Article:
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Annette Branche v. Wells Fargo Mortgage

IN THE UNITED STATES DISTRICT COURT FOR THE MIDDLE DISTRICT OF PENNSYLVANIA


August 16, 2012

ANNETTE BRANCHE, PLAINTIFF ::
v.
WELLS FARGO MORTGAGE COMPANY, ET AL., DEFENDANTS

The opinion of the court was delivered by: William W. Caldwell United States District Judge

MEMORANDUM

I. Introduction

Presently before the court is a motion to dismiss (Doc. 69) filed by Defendant Wells Fargo Mortgage Company ("Wells Fargo"). Wells Fargo seeks to dismiss Plaintiff's Second Amended Complaint. Also pending before the court is Wells Fargo's motion (Doc. 74) to strike Plaintiff's brief in opposition to Wells Fargo's motion to dismiss. Wells Fargo argues that Plaintiff's opposition brief should be stricken because it was not timely filed. Both motions are ripe for review.

In its motion to dismiss, Wells Fargo raises the following arguments. First, Wells Fargo contends that, under Rule 9(b) of the Federal Rules of Civil Procedure, a claim alleging a violation of the Pennsylvania Unfair Trade Practices and Consumer Protection Law must be pleaded with particularity; and Wells Fargo seeks dismissal of Count III of Plaintiff's Second Amended Complaint on the basis that it falls short of this standard. Second, Wells Fargo asks the court to dismiss Count IV of the Second Amended Complaint because the order dated March 6, 2012 already dismissed this count with prejudice. Third and finally, Wells Fargo contends that the Second Amended Complaint should be dismissed in its entirety under Rule 12(b)(6) for failure to state a claim upon which relief may be granted.

We will address the arguments for dismissal of each count of the Second Amended Complaint in turn. We will then turn to Wells Fargo's motion to strike.

II. Legal Standard

A. Motion to Dismiss Under Rule 9(b)

Under Rule 9(b), a party alleging fraud or mistake "must state with particularity the circumstances constituting fraud or mistake." FED R. CIV. P. 9(b). This rule "requires plaintiffs to plead the who, what, when, where and how: the first paragraph of any newspaper story." Institutional Investors Group v. Avaya, Inc., 564 F.3d 242, 253 (3d Cir. 2009) (quoting In re Advanta Corp. Sec. Litig., 180 F.3d 525, 534 (3d Cir. 1999)). The rule's purpose is to require plaintiffs to provide sufficient information so that defendants can respond to the claims against them. Illinois Nat'l Ins. Co. v. Wyndham Worldwide Operations, Inc., 653 F.3d 225, 233 (3d Cir. 2011).

B. Motion to Dismiss Under Rule 12(b)(6)

When reviewing a motion to dismiss for failure to state a claim, under Rule 12(b)(6), we must accept all of Plaintiff's factual allegations as true, construe them in the light most favorable to her, and determine if, "under any reasonable reading of the pleading, the plaintiff may be entitled to relief." Fowler v. UPMC Shadyside, 578 F.3d 203, 210 (3d Cir. 2009) (quoting Phillips v. County of Allegheny, 515 F.3d 224, 231 (3d Cir. 2008)). Our analysis consists of two parts: first, separating the "legal elements of a claim" from the factual allegations, and second, determining whether the factual allegations "show" a plausible entitlement to relief. Id. at 210-11.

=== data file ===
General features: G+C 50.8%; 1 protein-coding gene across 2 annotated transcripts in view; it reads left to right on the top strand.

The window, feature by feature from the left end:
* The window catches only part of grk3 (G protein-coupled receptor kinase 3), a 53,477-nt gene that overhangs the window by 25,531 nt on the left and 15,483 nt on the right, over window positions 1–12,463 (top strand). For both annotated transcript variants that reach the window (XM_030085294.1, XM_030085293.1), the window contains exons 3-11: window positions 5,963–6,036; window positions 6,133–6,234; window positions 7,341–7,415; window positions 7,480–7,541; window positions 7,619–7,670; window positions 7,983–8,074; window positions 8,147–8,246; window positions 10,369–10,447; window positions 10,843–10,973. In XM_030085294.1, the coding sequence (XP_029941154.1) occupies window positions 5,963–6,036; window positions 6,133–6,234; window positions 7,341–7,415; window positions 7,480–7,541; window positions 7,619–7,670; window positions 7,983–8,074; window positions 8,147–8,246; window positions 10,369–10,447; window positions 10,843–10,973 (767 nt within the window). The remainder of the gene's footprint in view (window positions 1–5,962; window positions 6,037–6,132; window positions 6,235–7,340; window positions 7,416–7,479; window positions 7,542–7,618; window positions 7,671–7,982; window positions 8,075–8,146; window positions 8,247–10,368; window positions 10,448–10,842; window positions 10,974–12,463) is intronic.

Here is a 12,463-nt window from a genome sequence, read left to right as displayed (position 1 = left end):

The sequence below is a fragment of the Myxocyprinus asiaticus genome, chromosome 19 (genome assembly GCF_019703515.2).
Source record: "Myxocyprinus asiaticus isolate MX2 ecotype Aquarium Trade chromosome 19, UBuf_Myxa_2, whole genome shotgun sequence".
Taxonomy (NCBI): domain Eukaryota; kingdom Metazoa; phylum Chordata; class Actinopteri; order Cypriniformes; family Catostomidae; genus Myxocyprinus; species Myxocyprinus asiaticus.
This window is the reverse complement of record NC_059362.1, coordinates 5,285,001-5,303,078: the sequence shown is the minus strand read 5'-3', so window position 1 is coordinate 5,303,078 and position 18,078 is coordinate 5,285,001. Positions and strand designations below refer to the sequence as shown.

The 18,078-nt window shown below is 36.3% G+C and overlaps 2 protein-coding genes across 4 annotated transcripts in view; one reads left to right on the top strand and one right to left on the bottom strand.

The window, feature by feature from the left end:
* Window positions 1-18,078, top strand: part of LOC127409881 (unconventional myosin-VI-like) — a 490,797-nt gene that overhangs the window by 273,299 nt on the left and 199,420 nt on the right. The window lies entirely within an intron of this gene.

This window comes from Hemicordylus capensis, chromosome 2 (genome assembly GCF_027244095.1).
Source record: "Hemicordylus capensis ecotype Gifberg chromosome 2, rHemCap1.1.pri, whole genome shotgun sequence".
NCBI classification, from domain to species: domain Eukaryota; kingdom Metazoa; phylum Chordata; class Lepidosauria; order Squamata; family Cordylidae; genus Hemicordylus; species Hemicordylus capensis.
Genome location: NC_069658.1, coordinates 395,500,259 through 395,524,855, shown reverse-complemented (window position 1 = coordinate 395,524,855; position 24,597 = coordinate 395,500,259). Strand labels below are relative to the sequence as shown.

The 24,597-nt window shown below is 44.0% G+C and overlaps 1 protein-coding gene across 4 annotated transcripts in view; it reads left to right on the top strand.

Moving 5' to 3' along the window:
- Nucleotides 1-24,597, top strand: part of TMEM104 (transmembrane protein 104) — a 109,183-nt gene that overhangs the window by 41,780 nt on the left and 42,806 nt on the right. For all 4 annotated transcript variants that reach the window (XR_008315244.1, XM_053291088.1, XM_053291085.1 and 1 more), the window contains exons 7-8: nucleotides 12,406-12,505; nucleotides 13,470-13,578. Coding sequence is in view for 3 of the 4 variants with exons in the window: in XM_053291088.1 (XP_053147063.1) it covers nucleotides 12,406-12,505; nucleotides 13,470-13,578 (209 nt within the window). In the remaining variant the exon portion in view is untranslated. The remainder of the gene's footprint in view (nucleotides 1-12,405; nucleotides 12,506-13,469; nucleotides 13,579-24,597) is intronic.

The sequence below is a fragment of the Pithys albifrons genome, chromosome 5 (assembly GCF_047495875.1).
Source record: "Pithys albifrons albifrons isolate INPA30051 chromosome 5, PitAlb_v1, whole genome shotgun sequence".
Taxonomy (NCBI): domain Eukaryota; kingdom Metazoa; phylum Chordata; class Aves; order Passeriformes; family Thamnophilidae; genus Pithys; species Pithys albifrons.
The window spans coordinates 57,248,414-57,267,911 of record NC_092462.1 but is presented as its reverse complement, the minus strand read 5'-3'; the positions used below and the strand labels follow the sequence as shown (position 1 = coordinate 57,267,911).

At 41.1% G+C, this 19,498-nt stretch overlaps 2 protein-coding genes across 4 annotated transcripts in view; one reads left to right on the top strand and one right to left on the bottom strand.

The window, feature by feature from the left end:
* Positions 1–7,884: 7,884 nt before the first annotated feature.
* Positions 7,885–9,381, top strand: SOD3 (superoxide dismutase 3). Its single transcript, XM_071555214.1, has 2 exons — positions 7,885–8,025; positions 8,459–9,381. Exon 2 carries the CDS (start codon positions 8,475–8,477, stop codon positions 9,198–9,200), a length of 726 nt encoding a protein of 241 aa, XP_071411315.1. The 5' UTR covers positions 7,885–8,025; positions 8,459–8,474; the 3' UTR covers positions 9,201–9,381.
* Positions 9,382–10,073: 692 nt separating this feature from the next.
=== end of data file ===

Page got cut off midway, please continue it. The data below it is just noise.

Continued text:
III. Discussion

A. Count I

In Count I, Plaintiff complains of a breach of contract. Wells Fargo argues that this count fails to state a claim upon which relief can be granted, for the following reasons. First, Plaintiff fails to allege that she is a party to the mortgage contract. Second, although Plaintiff suggests that Wells Fargo is contractually obligated to permit Plaintiff to safely occupy the mortgaged premises, and to take reasonable steps to ensure timely payments to the contractors for their repair work on the mortgaged premises, Wells Fargo contends that Plaintiff fails to identify any terms of the mortgage contract under which such duties arise. Wells Fargo also argues that, absent an allegation that the premises were unsafe, Plaintiff fails to establish a breach of the alleged obligation to permit a resident to safely occupy them. Finally, Wells Fargo disputes the existence of a second contract, arising from an exchange of promises evidenced by letters from Wells Fargo to the Attorney General and to Congressman Tim Holden. We will address these arguments in turn.

First, we reject Wells Fargo's argument that Plaintiff fails to allege that she is a party to the contract. Plaintiff's Second Amended Complaint includes allegations that Plaintiff took title to the mortgaged premises (Doc. 68 ¶ 10), that Plaintiff made mortgage payments on the property (id. ¶ 11), and that, when the mortgage became delinquent, Plaintiff and Wells Fargo negotiated a workout agreement (id. ¶¶ 17-18). Accepting these allegations as true, and construing them in the light most favorable to Plaintiff, they clearly indicate that Plaintiff was a party to the contract.

Second, as noted above, Wells Fargo argues that we should dismiss Count I because Plaintiff's allegations are insufficient to establish the existence or the breach of Wells Fargo's alleged duty to permit a resident to safely occupy a mortgaged residence, or the existence of a duty to ensure that payments to the contractors were made in a timely manner. In addition, Wells Fargo disputes the existence of a second contract between the parties. These arguments are unavailing.

Plaintiff's breach of contract claim is not premised solely on breach of the duties described above. Plaintiff also argues that Wells Fargo has breached a duty of good faith, an implied duty in the performance of all contracts under Pennsylvania law. Similarly, the viability of Plaintiff's breach of contract claim does not depend on the existence of a second contract, because Plaintiff's allegations establish the existence of a mortgage contract. Therefore, despite arguing that these individual allegations are insufficient to state a claim upon which relief can be granted, Wells Fargo has failed to persuade the court that Plaintiff's entire breach of contract claim fails. After consideration of all the allegations supporting the breach of contract claim, we conclude that the claim is sufficient to survive Wells Fargo's motion to dismiss. Accordingly, Count I will not be dismissed.